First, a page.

I had never filled an AdBlue tank before, but I had been told that the urea-based fluid can damage paintwork if you spill any on it, so I invested in a funnel and a 10-litre bottle of AdBlue for £13.49. I’ll happily carry out this minor chore every 6000-odd miles if it helps keep the nitrogen oxides emissions of our sub-5.0sec V8 SUV in check.
Our managing editor, Allan Muir, has spent a lot of time in the SQ7 of late. He said the optional all-wheel steering actually makes ‘Big Blue’ pretty wieldy at low speeds for such a huge car; enough to make fairly easy work of Autocar’s laughably tight multi-storey car park.
Muir had some quibbles with the ‘virtual cockpit’ digital driver’s display: “The dials themselves are great, but the space between them is under-utilised. I chose to put the sat-nav map in there, but then I also have the map showing on the main screen as well, which is pointless, really. Also, I object to the fact that it doesn’t keep your settings after you’ve switched the engine off.”
He’s got a point about the car not remembering your settings, but I disagree with his opinion on the space between the dials. I prefer to have the main display folded down, with the sat-nav map on the driver’s display and a prompt for the next direction on the head-up display.
Perhaps the real point here is how impressive it is that the SQ7 offers such a variety of display layouts.
Read our previous reports below
1300-mile road trip
We’ve been piling on the miles in our Audi SQ7, mostly thanks to a trip to see family in Coburg, Germany.
It speaks volumes of how much I’d already enjoyed the SQ7 that I was relishing the 1300-mile round trip, and it didn’t disappoint. That monstrous torque, that loping suspension, that high seating position, that refinement, that sound system… they all made big miles seem small, and the other half and I loved every minute. It even did more than 30mpg when we weren’t using the autobahn to sample its top-end performance, which is startling for such a behomoth. The SQ7 is always stable, always slick, always in its comfort zone, always rampantly fast.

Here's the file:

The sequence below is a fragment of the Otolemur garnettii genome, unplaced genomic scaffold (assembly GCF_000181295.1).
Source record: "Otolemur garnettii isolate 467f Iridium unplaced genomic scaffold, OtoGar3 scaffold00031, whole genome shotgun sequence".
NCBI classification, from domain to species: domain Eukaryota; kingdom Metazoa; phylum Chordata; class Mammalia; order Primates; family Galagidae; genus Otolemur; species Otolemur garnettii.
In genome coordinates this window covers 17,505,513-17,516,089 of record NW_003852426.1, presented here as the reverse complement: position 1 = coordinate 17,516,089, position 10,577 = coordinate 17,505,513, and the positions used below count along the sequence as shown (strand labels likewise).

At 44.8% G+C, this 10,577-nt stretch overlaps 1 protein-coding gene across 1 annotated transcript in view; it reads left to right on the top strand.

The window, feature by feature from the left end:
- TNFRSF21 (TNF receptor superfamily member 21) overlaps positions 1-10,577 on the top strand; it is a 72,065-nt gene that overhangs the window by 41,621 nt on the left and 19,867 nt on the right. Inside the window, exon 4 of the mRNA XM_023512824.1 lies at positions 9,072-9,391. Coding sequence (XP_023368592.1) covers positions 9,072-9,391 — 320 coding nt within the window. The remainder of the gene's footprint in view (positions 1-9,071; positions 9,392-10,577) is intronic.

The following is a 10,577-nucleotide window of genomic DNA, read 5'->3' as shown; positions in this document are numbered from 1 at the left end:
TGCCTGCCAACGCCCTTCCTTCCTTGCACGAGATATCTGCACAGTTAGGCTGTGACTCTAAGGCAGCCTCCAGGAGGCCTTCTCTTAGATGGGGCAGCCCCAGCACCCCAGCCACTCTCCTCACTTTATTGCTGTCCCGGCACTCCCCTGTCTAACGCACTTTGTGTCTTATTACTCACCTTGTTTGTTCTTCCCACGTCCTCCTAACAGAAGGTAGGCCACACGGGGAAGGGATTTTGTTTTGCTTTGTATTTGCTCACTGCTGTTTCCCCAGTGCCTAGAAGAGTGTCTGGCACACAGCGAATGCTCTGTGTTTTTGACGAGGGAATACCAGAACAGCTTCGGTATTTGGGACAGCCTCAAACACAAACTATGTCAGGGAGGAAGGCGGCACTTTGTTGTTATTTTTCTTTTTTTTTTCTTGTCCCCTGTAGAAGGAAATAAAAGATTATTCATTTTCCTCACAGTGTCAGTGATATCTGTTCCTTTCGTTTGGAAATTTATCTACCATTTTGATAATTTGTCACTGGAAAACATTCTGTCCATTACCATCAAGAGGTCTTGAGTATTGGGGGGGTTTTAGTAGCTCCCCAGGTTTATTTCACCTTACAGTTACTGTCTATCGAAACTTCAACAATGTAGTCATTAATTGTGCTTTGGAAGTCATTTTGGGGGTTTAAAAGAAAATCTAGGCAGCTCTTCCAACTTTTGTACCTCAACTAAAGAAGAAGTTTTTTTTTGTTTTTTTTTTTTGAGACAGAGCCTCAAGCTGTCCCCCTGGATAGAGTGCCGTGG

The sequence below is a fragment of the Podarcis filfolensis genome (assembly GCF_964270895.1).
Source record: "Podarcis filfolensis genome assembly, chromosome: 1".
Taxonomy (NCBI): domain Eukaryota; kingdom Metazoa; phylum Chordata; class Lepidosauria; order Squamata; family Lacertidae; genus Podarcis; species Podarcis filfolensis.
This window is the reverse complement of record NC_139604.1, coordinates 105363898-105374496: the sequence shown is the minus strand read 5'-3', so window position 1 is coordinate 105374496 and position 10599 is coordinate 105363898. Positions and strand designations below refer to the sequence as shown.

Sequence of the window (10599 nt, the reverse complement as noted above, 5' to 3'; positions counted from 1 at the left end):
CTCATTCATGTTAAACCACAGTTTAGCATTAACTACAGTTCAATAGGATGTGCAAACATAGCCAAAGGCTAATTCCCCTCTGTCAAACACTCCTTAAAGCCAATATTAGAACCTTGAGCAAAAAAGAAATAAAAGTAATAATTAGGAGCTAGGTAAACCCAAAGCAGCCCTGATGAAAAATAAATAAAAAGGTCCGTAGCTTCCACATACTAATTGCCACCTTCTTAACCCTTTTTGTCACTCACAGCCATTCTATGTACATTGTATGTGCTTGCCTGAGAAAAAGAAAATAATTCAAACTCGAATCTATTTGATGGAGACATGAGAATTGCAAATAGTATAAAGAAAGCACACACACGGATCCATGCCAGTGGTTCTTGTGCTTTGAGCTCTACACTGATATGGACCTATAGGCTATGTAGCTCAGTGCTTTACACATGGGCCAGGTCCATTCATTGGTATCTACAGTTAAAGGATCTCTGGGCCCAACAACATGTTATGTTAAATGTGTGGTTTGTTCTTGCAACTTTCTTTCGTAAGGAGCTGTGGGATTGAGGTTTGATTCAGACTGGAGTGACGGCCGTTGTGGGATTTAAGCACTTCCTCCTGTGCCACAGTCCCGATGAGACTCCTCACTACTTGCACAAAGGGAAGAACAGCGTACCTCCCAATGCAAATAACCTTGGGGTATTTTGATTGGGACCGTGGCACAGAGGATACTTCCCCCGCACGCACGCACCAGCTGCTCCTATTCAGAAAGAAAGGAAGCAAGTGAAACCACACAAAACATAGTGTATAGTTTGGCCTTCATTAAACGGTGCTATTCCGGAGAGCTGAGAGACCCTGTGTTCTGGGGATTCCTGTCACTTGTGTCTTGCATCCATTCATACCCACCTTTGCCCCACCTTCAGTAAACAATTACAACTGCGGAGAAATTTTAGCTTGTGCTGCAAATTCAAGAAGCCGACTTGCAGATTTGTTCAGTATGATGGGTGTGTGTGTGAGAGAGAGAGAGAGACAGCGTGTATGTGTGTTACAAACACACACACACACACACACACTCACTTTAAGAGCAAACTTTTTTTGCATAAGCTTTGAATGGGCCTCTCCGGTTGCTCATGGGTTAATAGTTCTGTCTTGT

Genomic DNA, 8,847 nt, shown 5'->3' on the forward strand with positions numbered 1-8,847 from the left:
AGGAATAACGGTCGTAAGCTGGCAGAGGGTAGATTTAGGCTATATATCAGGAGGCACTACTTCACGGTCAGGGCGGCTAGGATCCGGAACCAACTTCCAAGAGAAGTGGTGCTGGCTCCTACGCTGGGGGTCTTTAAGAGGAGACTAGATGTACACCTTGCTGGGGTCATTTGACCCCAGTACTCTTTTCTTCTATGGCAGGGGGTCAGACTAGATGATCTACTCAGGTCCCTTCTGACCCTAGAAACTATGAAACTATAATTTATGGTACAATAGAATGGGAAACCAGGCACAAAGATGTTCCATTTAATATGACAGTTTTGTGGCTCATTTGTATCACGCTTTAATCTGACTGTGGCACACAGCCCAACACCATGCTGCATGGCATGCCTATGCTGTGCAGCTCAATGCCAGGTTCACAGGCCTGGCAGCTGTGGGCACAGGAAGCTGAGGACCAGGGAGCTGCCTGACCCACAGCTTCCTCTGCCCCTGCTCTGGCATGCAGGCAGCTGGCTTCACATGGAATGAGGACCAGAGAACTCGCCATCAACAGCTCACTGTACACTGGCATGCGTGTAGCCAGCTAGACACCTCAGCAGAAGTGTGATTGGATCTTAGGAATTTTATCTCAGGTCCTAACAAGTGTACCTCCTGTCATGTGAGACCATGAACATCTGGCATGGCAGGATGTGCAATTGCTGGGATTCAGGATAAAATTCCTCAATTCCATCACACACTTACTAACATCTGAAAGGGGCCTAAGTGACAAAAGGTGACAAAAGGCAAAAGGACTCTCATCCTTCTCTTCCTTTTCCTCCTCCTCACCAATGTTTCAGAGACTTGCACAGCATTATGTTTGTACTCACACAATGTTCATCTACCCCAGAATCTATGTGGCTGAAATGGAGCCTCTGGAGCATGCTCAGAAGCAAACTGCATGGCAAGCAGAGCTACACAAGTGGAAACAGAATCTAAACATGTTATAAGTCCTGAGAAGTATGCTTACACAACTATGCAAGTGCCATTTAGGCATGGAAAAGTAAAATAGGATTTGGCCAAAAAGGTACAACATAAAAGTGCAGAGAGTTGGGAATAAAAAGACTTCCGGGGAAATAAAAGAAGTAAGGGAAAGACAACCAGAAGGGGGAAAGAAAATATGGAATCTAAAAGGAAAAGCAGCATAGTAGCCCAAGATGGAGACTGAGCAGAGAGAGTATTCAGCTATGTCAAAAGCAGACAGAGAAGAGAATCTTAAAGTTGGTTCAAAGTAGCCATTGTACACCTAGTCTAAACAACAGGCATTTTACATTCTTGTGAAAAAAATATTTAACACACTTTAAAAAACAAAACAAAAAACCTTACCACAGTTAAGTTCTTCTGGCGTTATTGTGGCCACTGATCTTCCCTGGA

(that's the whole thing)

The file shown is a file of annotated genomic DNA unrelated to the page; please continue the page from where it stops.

Interior space was a boon, too, with plenty of space for our luggage, or – as one random occasion required in Germany – a bale of hay for the sheep.
The sheep-feeding trip also took the SQ7 down a farm track that was covered in soft, tractor-churned mud beneath its leaf cover. The Audi’s quattro drive and raised Off Road setting came into play and it clawed its way along what proved to be a very low-traction surface. I’m not saying it’s a Land Rover Defender, but it did dig itself out of the occasional dodgy, axle-meets-mud moment with impressive surefootedness, even on road-biased tyres.
The whole trip proved how broad the SQ7’s talents are, to balance excitement and autobahn effortlessness so brilliantly and then turn farm vehicle and mobile entertainment unit when required.
The more miles I do, the more I struggle to find criticism of the SQ7. Maybe among the short local trips and jaunts down the M3 to Dorset I’ll be doing regularly for the next few months, I’ll find something to be annoyed with and won’t be so gushing in my next update. Or maybe not.
Price £70,970 Price as tested £95,160 Economy 30.1mpg Faults None Expenses None Last seen 30.11.16
Source: Autocar Online